“Listening to your heart. The Bible uses the term heart to describe the bundle of desires, hopes, interests, ambitions, dreams, and affections you have. Your heart represents the source of all your motivations--what you love to do and what you are about most. ... Don’t ignore your interests. Consider how they might be used for God’s glory. There is a reason that you love to do these things. ... How do you know when you are serving God from your heart? The first telltale sign is enthusiasm. When you are doing what you love to do, no one has to motivate you or challenge you or check up on you. ... The second characteristic of serving God from your heart is effectiveness. Whenever you do what God wired you to love to do, you get good at it. ... Figure out what you love to do--what God gave you a heart to do--and then do it for his glory. ... What I’m able to do, God wants me to do” (pp. 237, 238, 239, 243).
Note that Warren does not warn his readers that the heart is deceitful above all things and desperately wicked (Jeremiah 17:9). What a gross, inexcusable omission! While it is true that you can trust your desires to some small extent when you are a mature Christian and you are delighting in God and immersed in His Word and obeying Him (Psa. 37:4), how many of the readers of The Purpose Drive Life are in that condition? A great many of the millions of readers of this book are doubtless complete unbelievers or nominal Christians or novices or carnal, and to teach them that what they love to do is God’s will is frightful heresy. Many are professional sports fanatics, for example. Others are rock & roll fanatics. Others are fanatics about modern fashion trends. Are they fanatic about such things because that is the way that God made them? No, they are fanatic about such things because they are conformed to the world and walk in the way of sinners (Psalm 1:1; Romans 12:2).
There are many things that professing Christians are gifted for and effective at that are NOT God’s will!
Again, we see that when Rick Warren’s theology is examined carefully it is about self-fulfillment, but it is presented under the guise of worshipping and serving God.
Warren builds his self-esteem theology upon strange versions of the Bible. Consider an example:
“The Bible says, ‘Noah was a pleasure to the Lord.’ God said, ‘This guy brings me pleasure. He makes me smile” (The Purpose Driven Life, p. 69).
Warren is quoting Genesis 6:8 in the Living Bible. In fact, this verse should say, “But Noah found grace in the eyes of the LORD.” It has nothing to do with God getting pleasure from Noah. It has everything to do with Noah getting favor from the Lord! The Living Bible perverts this verse, turning it upon its very head. Nonetheless, since it fits Rick Warren’s theology he grabs hold of it and pretends that it is Scripture.
Consider another example of how Warren builds his self-esteem theology upon inaccurate versions of Scripture.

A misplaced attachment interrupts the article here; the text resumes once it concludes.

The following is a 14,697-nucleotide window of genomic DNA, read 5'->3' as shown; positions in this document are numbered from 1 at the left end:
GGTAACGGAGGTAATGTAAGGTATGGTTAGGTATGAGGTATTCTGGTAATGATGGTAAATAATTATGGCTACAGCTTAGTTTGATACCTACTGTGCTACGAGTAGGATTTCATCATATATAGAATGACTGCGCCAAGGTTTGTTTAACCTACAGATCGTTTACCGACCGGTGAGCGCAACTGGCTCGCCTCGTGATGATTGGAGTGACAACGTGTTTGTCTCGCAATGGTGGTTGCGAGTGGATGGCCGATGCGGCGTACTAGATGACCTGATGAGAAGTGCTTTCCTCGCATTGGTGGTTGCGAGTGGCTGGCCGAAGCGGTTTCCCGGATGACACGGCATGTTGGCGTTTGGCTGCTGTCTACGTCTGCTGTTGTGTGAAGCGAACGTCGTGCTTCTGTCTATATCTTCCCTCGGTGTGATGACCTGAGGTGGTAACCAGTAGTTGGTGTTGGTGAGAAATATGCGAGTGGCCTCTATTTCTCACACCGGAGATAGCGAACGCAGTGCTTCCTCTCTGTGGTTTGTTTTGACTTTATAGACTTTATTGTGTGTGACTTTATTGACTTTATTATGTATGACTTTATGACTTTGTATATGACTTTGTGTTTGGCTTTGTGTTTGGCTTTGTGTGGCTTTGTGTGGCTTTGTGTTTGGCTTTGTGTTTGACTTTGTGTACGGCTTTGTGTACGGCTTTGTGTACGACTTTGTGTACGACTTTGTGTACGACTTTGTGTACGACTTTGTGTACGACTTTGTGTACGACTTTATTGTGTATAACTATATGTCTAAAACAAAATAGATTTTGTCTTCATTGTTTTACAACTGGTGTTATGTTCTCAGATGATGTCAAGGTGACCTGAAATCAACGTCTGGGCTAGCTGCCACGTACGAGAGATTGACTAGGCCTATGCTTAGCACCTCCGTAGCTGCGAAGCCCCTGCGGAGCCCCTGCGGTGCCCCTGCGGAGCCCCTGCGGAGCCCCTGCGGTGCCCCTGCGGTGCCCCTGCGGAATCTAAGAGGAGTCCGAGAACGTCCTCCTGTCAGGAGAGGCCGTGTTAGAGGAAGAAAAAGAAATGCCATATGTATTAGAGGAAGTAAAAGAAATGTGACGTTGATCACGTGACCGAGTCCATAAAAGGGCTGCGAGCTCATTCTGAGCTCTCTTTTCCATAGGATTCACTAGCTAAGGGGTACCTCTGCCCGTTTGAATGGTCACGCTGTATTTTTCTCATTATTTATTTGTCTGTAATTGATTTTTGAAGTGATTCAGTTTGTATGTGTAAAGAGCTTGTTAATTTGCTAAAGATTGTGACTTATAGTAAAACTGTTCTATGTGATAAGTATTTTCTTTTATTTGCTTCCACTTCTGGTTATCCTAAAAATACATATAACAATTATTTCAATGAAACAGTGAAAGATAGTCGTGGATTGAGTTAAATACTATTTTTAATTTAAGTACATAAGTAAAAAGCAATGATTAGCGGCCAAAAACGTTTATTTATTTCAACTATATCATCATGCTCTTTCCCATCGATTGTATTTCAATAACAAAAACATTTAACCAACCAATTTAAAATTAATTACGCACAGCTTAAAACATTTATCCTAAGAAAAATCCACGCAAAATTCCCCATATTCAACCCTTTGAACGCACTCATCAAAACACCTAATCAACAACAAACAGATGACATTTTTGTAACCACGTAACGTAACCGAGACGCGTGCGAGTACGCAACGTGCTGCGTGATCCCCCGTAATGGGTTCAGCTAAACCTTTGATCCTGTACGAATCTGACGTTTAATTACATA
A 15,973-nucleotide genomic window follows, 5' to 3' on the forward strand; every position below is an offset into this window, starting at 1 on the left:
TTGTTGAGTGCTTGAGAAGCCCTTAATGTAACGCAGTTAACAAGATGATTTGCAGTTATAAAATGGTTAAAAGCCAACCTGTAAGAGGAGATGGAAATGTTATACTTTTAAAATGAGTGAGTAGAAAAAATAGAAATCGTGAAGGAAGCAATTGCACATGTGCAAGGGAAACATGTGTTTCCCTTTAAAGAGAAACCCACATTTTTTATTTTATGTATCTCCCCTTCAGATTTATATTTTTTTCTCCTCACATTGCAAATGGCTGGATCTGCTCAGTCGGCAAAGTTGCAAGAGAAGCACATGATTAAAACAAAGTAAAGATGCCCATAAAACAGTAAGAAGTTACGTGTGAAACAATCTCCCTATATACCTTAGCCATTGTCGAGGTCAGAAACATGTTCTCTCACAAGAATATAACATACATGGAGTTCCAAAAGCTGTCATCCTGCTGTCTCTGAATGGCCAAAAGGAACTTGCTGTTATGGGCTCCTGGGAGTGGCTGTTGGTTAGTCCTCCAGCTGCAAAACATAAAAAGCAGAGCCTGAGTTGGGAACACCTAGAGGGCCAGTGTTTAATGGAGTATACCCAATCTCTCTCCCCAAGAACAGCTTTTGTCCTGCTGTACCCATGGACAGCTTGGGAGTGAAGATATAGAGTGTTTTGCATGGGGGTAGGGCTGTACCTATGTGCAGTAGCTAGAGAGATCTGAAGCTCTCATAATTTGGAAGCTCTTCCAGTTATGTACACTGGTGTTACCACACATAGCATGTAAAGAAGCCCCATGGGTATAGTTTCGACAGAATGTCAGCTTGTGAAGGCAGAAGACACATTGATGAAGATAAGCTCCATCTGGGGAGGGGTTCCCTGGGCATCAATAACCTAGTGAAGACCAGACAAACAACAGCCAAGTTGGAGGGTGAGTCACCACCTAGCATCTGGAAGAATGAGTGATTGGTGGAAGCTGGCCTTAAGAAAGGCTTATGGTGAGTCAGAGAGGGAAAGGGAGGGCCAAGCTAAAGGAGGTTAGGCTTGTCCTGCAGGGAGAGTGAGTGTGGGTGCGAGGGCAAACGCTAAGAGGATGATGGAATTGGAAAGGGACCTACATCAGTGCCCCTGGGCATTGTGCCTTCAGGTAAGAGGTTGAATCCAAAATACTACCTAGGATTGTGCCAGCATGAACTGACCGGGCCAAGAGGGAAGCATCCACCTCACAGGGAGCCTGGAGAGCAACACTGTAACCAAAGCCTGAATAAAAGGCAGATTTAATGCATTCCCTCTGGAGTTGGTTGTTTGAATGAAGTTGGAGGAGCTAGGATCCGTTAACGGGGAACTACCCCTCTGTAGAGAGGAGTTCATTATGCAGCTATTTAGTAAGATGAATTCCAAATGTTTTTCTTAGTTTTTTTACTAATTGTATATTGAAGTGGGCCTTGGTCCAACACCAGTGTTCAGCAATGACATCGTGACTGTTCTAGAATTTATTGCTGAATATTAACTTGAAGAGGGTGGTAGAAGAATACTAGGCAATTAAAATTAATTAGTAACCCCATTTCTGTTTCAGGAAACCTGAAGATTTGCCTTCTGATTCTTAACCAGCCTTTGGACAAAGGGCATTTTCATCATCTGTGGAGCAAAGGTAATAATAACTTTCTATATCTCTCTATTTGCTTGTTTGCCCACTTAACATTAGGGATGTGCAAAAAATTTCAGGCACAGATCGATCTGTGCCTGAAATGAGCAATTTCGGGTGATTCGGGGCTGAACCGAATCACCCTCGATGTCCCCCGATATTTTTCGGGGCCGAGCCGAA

“The Bible says, ‘Self-help is no help at all. Self-sacrifice is the way, my way, to finding yourself, your true self’” (p. 19).
Here Warren quotes Matthew 16:25 in The Message. Actually, the verse should say, “For whosoever will save his life shall lose it: and whosoever will lose his life for my sake shall find it.”
WARREN SLIGHTS OVER HELL AND JUDGMENT AND THE FEAR OF GOD
The Lord Jesus Christ preached on hell frequently. There are nearly 100 references in Scripture to fearing the Lord, and God’s judgment is a never-ending theme of Scripture.
However, when it comes to Rick Warren, he does not mention God’s judgment, never urges his listeners to fear the Lord, and he makes only one passing reference to hell. This is on page 37, and in the same section, he quotes C.S. Lewis twice. Lewis believed that hell is a metaphor and a state of mind: “And every state of mind, left to itself, every shutting up of the creature within the dungeon of its own mind--is, in the end, Hell” (Lewis, The Great Divorce, p. 65).
Not only did the Lord Jesus Christ preach much on hell, but he also preached it hot and furious.
“And if thy hand offend thee, cut it off: it is better for thee to enter into life maimed, than having two hands to go into hell, into the fire that never shall be quenched: Where their worm dieth not, and the fire is not quenched. And if thy foot offend thee, cut it off: it is better for thee to enter halt into life, than having two feet to be cast into hell, into the fire that never shall be quenched: Where their worm dieth not, and the fire is not quenched. And if thine eye offend thee, pluck it out: it is better for thee to enter into the kingdom of God with one eye, than having two eyes to be cast into hell fire: Where their worm dieth not, and the fire is not quenched” (Jesus Christ, Mark 9:43-48).
There is no a hint of this kind of preaching in Rick Warren’s woefully inadequate ministry.
If ever there were an hour in which the people of this world need to hear hell and judgment and the fear of God preached fiery hot and powerfully plain it is this present unbelieving, mocking, blasphemous, pleasure mad, self-loving, self-content, self-righteous age, but the popular preachers won’t touch it. It is too negative. Too damaging to self-esteem. Too dogmatic and intolerant. Too likely to offend and cut into the size of my audience.